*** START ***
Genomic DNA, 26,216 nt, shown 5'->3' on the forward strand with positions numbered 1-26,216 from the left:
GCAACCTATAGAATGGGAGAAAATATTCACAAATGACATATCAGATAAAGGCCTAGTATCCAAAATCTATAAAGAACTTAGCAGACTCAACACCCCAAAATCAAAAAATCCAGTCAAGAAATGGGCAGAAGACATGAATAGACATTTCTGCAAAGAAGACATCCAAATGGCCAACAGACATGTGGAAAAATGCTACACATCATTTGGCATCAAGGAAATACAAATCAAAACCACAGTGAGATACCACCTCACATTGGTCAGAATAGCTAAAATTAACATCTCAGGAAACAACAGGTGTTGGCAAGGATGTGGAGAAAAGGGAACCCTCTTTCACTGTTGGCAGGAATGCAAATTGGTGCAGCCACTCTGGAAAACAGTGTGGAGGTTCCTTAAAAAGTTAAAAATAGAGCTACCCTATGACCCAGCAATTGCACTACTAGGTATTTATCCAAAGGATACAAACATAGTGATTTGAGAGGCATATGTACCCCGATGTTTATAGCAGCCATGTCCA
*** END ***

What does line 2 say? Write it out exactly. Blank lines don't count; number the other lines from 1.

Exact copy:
GCAACCTATAGAATGGGAGAAAATATTCACAAATGACATATCAGATAAAGGCCTAGTATCCAAAATCTATAAAGAACTTAGCAGACTCAACACCCCAAAATCAAAAAATCCAGTCAAGAAATGGGCAGAAGACATGAATAGACATTTCTGCAAAGAAGACATCCAAATGGCCAACAGACATGTGGAAAAATGCTACACATCATTTGGCATCAAGGAAATACAAATCAAAACCACAGTGAGATACCACCTCACATTGGTCAGAATAGCTAAAATTAACATCTCAGGAAACAACAGGTGTTGGCAAGGATGTGGAGAAAAGGGAACCCTCTTTCACTGTTGGCAGGAATGCAAATTGGTGCAGCCACTCTGGAAAACAGTGTGGAGGTTCCTTAAAAAGTTAAAAATAGAGCTACCCTATGACCCAGCAATTGCACTACTAGGTATTTATCCAAAGGATACAAACATAGTGATTTGAGAGGCATATGTACCCCGATGTTTATAGCAGCCATGTCCA